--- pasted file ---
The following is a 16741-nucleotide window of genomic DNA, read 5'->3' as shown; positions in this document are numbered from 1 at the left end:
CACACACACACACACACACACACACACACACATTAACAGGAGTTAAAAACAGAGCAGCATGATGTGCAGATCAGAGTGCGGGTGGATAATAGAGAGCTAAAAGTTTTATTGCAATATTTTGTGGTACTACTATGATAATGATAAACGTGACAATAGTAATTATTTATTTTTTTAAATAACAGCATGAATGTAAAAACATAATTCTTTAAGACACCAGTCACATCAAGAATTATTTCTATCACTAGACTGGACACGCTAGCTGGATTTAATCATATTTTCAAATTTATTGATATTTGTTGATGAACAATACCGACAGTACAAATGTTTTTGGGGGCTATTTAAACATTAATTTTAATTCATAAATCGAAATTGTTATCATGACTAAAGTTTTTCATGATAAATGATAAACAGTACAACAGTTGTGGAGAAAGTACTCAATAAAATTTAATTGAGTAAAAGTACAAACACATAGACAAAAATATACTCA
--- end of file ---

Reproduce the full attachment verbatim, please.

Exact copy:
The following is a 16741-nucleotide window of genomic DNA, read 5'->3' as shown; positions in this document are numbered from 1 at the left end:
CACACACACACACACACACACACACACACACATTAACAGGAGTTAAAAACAGAGCAGCATGATGTGCAGATCAGAGTGCGGGTGGATAATAGAGAGCTAAAAGTTTTATTGCAATATTTTGTGGTACTACTATGATAATGATAAACGTGACAATAGTAATTATTTATTTTTTTAAATAACAGCATGAATGTAAAAACATAATTCTTTAAGACACCAGTCACATCAAGAATTATTTCTATCACTAGACTGGACACGCTAGCTGGATTTAATCATATTTTCAAATTTATTGATATTTGTTGATGAACAATACCGACAGTACAAATGTTTTTGGGGGCTATTTAAACATTAATTTTAATTCATAAATCGAAATTGTTATCATGACTAAAGTTTTTCATGATAAATGATAAACAGTACAACAGTTGTGGAGAAAGTACTCAATAAAATTTAATTGAGTAAAAGTACAAACACATAGACAAAAATATACTCA